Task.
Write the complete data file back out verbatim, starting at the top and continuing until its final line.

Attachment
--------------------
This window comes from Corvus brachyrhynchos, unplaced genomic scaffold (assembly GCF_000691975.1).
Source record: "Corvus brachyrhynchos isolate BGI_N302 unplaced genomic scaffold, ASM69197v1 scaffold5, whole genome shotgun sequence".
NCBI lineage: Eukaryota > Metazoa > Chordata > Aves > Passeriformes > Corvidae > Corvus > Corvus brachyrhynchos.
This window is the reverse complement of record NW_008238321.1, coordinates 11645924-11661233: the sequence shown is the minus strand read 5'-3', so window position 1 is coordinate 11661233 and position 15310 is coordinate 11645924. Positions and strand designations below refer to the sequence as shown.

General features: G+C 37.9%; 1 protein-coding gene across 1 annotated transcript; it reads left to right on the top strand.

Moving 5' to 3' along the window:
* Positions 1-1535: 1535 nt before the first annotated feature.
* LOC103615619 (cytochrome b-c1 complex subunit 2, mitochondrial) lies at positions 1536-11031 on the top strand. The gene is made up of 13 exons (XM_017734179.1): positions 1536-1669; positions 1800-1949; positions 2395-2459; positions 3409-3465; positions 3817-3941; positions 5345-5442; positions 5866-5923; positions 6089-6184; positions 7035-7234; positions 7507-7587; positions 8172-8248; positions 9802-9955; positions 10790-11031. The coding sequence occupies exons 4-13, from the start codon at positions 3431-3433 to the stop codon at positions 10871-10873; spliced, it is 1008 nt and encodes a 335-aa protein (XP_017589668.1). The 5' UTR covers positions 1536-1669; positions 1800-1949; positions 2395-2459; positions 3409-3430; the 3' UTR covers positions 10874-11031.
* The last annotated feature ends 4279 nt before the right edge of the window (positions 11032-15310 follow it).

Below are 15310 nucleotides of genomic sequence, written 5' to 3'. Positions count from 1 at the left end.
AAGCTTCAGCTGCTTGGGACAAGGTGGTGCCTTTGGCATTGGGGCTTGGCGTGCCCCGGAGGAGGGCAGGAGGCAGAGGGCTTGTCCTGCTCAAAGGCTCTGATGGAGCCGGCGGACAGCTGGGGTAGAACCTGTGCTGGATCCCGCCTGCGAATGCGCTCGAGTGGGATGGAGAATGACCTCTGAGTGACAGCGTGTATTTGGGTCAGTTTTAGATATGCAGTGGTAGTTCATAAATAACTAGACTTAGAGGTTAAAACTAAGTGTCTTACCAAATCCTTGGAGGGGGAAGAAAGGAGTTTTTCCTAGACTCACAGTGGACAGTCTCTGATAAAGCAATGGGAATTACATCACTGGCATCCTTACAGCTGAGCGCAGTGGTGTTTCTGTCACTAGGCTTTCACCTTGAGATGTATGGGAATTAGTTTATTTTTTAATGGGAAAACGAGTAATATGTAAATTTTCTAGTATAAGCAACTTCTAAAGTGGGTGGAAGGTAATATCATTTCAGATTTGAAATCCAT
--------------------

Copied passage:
This window comes from Corvus brachyrhynchos, unplaced genomic scaffold (assembly GCF_000691975.1).
Source record: "Corvus brachyrhynchos isolate BGI_N302 unplaced genomic scaffold, ASM69197v1 scaffold5, whole genome shotgun sequence".
NCBI lineage: Eukaryota > Metazoa > Chordata > Aves > Passeriformes > Corvidae > Corvus > Corvus brachyrhynchos.
This window is the reverse complement of record NW_008238321.1, coordinates 11645924-11661233: the sequence shown is the minus strand read 5'-3', so window position 1 is coordinate 11661233 and position 15310 is coordinate 11645924. Positions and strand designations below refer to the sequence as shown.

General features: G+C 37.9%; 1 protein-coding gene across 1 annotated transcript; it reads left to right on the top strand.

Moving 5' to 3' along the window:
* Positions 1-1535: 1535 nt before the first annotated feature.
* LOC103615619 (cytochrome b-c1 complex subunit 2, mitochondrial) lies at positions 1536-11031 on the top strand. The gene is made up of 13 exons (XM_017734179.1): positions 1536-1669; positions 1800-1949; positions 2395-2459; positions 3409-3465; positions 3817-3941; positions 5345-5442; positions 5866-5923; positions 6089-6184; positions 7035-7234; positions 7507-7587; positions 8172-8248; positions 9802-9955; positions 10790-11031. The coding sequence occupies exons 4-13, from the start codon at positions 3431-3433 to the stop codon at positions 10871-10873; spliced, it is 1008 nt and encodes a 335-aa protein (XP_017589668.1). The 5' UTR covers positions 1536-1669; positions 1800-1949; positions 2395-2459; positions 3409-3430; the 3' UTR covers positions 10874-11031.
* The last annotated feature ends 4279 nt before the right edge of the window (positions 11032-15310 follow it).

Below are 15310 nucleotides of genomic sequence, written 5' to 3'. Positions count from 1 at the left end.
AAGCTTCAGCTGCTTGGGACAAGGTGGTGCCTTTGGCATTGGGGCTTGGCGTGCCCCGGAGGAGGGCAGGAGGCAGAGGGCTTGTCCTGCTCAAAGGCTCTGATGGAGCCGGCGGACAGCTGGGGTAGAACCTGTGCTGGATCCCGCCTGCGAATGCGCTCGAGTGGGATGGAGAATGACCTCTGAGTGACAGCGTGTATTTGGGTCAGTTTTAGATATGCAGTGGTAGTTCATAAATAACTAGACTTAGAGGTTAAAACTAAGTGTCTTACCAAATCCTTGGAGGGGGAAGAAAGGAGTTTTTCCTAGACTCACAGTGGACAGTCTCTGATAAAGCAATGGGAATTACATCACTGGCATCCTTACAGCTGAGCGCAGTGGTGTTTCTGTCACTAGGCTTTCACCTTGAGATGTATGGGAATTAGTTTATTTTTTAATGGGAAAACGAGTAATATGTAAATTTTCTAGTATAAGCAACTTCTAAAGTGGGTGGAAGGTAATATCATTTCAGATTTGAAATCCAT